weekend, online articles about the website, and strong continued
use by the educational community.
Preliminary online perspectives tally:
Periodically, we look at the visits to each of the historic scenes
and determine which cultural tabs are visited for each scene.
For example, these are the visitation numbers for the Attack scene
tabs during a four month time period in the spring of 2005: Intro-1,126;
English-290; French-257; Kanienkehaka-251; Wendat-222; Wobanakiak-206.
We are able to say that 166 visitors viewed all five cultural
perspectives. This is somewhat disappointing until one realizes
that these hits include visitors who came to the scene and then
decided they did not want to be there. It is also true that some
people who visited the English tab did not visit the other tabs.
This general pattern of people visiting all the tabs in roughly
the same numbers generally holds true for the historical scenes
that have more than one perspective.
Online survey quantitative data:
All categories were judged on a 7-point scale, with 1 indicating
the positive extreme and 7 indicating the negative extreme; for
example, ease of finding information was judged 2.3 on a 7-point
scale with 1 indicating very easy and 7 indicating very difficult.
Here are results during a four-month timeframe in the spring of
- Encounter with technical problems - 2.16
- Clarity of writing style - 1.7
- Trust in the information presented - 1.76
- Pleasure in the look and feel of the site - 1.56
- Ease of navigation - 1.8
- Knowledge of the raid before visiting the website - 4.56
- Knowledge of the raid after visiting the website - 2.56
- Awareness of different points of view before visiting the
website - 5.17
- Awareness of different points of view after visiting the website
- Extent to which the website caused respondents to change their
mind about something - 4.78
- Fully 38 % of respondents said that they felt more strongly
about something after visiting the website.
Qualitative Methodology: Qualitative
methods of data collection include online survey questions, questionnaires
filled out by teachers and students, an online game, unsolicited
email feedback, and informal comments at conferences and workshops.
Online survey questions:
These questions indicate that most respondents came to the website
either through school assignments, a research need, or because
someone told them about it. Most problems encountered related
to slow Internet speed or links not working. When asked the single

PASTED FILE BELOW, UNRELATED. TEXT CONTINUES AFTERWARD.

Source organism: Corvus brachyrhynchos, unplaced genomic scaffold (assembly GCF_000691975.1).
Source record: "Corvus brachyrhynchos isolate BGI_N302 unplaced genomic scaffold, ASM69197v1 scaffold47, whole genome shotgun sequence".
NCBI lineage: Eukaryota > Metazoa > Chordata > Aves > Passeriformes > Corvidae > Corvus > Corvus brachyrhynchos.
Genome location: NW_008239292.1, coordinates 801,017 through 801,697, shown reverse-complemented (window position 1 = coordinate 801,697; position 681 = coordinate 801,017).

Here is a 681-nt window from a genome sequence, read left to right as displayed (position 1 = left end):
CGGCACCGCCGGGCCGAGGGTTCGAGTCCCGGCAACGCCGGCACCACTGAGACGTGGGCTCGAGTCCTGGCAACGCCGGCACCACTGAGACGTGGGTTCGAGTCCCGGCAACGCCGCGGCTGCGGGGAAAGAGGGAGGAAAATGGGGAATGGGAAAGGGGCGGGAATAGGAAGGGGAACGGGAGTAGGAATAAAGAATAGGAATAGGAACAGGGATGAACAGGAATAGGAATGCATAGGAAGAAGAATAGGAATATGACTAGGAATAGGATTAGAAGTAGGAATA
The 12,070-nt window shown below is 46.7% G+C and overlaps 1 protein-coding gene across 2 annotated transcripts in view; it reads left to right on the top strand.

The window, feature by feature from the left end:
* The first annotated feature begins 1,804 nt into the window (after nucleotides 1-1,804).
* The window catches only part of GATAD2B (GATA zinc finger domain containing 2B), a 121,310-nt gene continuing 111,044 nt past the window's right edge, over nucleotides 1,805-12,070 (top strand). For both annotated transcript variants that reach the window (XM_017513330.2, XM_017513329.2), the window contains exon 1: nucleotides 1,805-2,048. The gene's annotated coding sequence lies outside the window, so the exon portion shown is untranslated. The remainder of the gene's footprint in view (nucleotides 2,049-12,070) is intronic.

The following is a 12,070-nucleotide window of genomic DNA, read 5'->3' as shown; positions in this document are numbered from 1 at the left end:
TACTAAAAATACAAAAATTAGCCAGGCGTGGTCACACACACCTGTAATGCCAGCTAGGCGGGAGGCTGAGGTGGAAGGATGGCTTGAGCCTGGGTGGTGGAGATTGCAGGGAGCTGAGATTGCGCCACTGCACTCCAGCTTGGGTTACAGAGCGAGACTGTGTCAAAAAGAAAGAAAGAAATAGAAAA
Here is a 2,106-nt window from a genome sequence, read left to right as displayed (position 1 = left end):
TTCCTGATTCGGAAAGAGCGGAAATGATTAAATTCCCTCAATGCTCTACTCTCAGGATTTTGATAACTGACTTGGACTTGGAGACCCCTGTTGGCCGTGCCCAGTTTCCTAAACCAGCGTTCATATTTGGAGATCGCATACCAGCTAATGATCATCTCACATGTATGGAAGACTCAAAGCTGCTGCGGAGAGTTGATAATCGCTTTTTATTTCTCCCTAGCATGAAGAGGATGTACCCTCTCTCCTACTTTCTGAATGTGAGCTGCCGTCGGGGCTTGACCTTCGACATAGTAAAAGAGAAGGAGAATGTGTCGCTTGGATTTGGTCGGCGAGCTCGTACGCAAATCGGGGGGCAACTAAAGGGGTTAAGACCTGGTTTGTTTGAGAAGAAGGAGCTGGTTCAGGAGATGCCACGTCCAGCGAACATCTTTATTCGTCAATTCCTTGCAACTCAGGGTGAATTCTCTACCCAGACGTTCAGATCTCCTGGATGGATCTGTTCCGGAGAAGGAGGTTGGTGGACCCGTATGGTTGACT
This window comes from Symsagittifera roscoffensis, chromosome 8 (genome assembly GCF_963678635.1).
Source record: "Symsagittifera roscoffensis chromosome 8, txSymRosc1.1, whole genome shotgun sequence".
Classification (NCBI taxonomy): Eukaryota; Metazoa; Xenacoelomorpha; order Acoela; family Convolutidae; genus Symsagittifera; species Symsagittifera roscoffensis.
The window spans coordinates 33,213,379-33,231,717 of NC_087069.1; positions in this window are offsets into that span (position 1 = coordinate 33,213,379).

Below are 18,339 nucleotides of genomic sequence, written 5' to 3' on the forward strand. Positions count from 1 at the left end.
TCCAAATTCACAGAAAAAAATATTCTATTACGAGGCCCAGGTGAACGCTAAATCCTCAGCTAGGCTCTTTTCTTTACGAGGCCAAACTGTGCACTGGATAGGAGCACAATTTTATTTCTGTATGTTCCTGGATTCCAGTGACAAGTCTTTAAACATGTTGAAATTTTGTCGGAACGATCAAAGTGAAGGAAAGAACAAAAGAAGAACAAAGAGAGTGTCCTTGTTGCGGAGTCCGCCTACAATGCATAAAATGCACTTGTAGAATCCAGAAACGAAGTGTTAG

most important thing that they will remember about the website,
the most common responses indicated the multiple perspectives
(and non-judgmental nature of the site), the informative content
(reasons for the raid, personal stories, struggles, houseplans),
and the graphics and illustrations. There was no aspect of the
website that stood out as being least liked, although respondents
did mention slow speed, links not working, and the need for current
information about Deerfield. Suggestions for making the website
better included adding character narratives, adding a "graphics-lite"
version for people who don't have fast connections, adding a search
function, adding more content, and making maps bigger.
Other questions on the survey yielded information like the following:
When asked what they learned from the website, we can see that some stereotypes were erased, as indicated by this comment:
"I did not know that there were
French people with the Indians in the raid. I had only heard the
'savage' Indians had attacked."
Two additional questions designed to elicit information about respondent's sensitivity to other perspectives yielded these four comments:
"I am more sensitive to others views."
"I feel more strongly about "injustice."
"It is foolish to look at any historical event from one perspective. Great website. We're a Museum Studies class in New Mexico."
"Because I've learned things that I did not know."
Feedback responses through the website have been many and varied.
They range from genealogists researching their family trees, to
teachers who are using the website in their classrooms, to history
scholars from museums. By and large, all comments have been positive,
even laudatory. It's a good idea to enable visitors to the website
to email someone on the website team; this avenue of informal
feedback is both popular with visitors and unstructured enough
to allow a variety of response—much of it informative and useful,
and it allows the web developers to contact the visitor providing
the feedback and engage in a dialog, if desired.